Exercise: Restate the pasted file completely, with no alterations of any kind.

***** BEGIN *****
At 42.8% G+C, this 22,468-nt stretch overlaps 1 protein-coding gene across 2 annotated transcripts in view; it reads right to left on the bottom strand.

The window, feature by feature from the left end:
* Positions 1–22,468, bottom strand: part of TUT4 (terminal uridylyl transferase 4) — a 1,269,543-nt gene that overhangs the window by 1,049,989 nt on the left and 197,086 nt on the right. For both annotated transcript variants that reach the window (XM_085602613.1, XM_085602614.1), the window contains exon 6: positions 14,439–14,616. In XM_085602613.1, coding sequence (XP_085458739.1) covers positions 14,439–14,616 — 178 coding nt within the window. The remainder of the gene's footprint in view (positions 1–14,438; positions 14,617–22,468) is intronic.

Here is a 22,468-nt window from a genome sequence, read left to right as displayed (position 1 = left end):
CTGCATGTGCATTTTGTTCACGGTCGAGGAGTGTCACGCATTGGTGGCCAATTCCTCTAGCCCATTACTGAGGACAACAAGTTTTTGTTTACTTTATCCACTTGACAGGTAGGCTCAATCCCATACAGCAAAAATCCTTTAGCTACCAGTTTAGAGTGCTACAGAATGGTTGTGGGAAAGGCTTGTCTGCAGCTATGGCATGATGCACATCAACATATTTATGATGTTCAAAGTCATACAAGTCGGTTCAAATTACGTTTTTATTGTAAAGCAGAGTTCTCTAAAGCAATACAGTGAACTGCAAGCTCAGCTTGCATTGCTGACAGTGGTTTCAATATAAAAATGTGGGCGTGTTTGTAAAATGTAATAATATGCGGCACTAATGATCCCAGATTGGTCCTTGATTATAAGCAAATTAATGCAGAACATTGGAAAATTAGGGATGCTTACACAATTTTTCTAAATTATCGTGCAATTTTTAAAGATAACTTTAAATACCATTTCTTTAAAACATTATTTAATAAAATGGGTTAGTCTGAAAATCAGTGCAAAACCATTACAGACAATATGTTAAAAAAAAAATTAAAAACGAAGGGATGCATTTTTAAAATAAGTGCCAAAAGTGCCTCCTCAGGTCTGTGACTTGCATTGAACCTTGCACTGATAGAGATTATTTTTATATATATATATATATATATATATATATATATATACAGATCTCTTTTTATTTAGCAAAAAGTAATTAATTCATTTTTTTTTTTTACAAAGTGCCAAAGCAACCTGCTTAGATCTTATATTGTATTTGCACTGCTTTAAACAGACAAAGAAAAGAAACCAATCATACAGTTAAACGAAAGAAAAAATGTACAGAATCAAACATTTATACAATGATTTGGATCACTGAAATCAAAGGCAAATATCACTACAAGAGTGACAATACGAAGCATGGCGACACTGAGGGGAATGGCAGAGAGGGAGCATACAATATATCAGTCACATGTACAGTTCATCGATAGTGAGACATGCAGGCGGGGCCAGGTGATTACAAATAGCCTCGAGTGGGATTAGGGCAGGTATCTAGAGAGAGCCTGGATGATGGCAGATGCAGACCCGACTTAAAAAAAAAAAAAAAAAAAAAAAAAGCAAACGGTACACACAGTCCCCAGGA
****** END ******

At 42.8% G+C, this 22,468-nt stretch overlaps 1 protein-coding gene across 2 annotated transcripts in view; it reads right to left on the bottom strand.

The window, feature by feature from the left end:
* Positions 1–22,468, bottom strand: part of TUT4 (terminal uridylyl transferase 4) — a 1,269,543-nt gene that overhangs the window by 1,049,989 nt on the left and 197,086 nt on the right. For both annotated transcript variants that reach the window (XM_085602613.1, XM_085602614.1), the window contains exon 6: positions 14,439–14,616. In XM_085602613.1, coding sequence (XP_085458739.1) covers positions 14,439–14,616 — 178 coding nt within the window. The remainder of the gene's footprint in view (positions 1–14,438; positions 14,617–22,468) is intronic.

Here is a 22,468-nt window from a genome sequence, read left to right as displayed (position 1 = left end):
CTGCATGTGCATTTTGTTCACGGTCGAGGAGTGTCACGCATTGGTGGCCAATTCCTCTAGCCCATTACTGAGGACAACAAGTTTTTGTTTACTTTATCCACTTGACAGGTAGGCTCAATCCCATACAGCAAAAATCCTTTAGCTACCAGTTTAGAGTGCTACAGAATGGTTGTGGGAAAGGCTTGTCTGCAGCTATGGCATGATGCACATCAACATATTTATGATGTTCAAAGTCATACAAGTCGGTTCAAATTACGTTTTTATTGTAAAGCAGAGTTCTCTAAAGCAATACAGTGAACTGCAAGCTCAGCTTGCATTGCTGACAGTGGTTTCAATATAAAAATGTGGGCGTGTTTGTAAAATGTAATAATATGCGGCACTAATGATCCCAGATTGGTCCTTGATTATAAGCAAATTAATGCAGAACATTGGAAAATTAGGGATGCTTACACAATTTTTCTAAATTATCGTGCAATTTTTAAAGATAACTTTAAATACCATTTCTTTAAAACATTATTTAATAAAATGGGTTAGTCTGAAAATCAGTGCAAAACCATTACAGACAATATGTTAAAAAAAAAATTAAAAACGAAGGGATGCATTTTTAAAATAAGTGCCAAAAGTGCCTCCTCAGGTCTGTGACTTGCATTGAACCTTGCACTGATAGAGATTATTTTTATATATATATATATATATATATATATATATATATACAGATCTCTTTTTATTTAGCAAAAAGTAATTAATTCATTTTTTTTTTTTACAAAGTGCCAAAGCAACCTGCTTAGATCTTATATTGTATTTGCACTGCTTTAAACAGACAAAGAAAAGAAACCAATCATACAGTTAAACGAAAGAAAAAATGTACAGAATCAAACATTTATACAATGATTTGGATCACTGAAATCAAAGGCAAATATCACTACAAGAGTGACAATACGAAGCATGGCGACACTGAGGGGAATGGCAGAGAGGGAGCATACAATATATCAGTCACATGTACAGTTCATCGATAGTGAGACATGCAGGCGGGGCCAGGTGATTACAAATAGCCTCGAGTGGGATTAGGGCAGGTATCTAGAGAGAGCCTGGATGATGGCAGATGCAGACCCGACTTAAAAAAAAAAAAAAAAAAAAAAAAAGCAAACGGTACACACAGTCCCCAGGA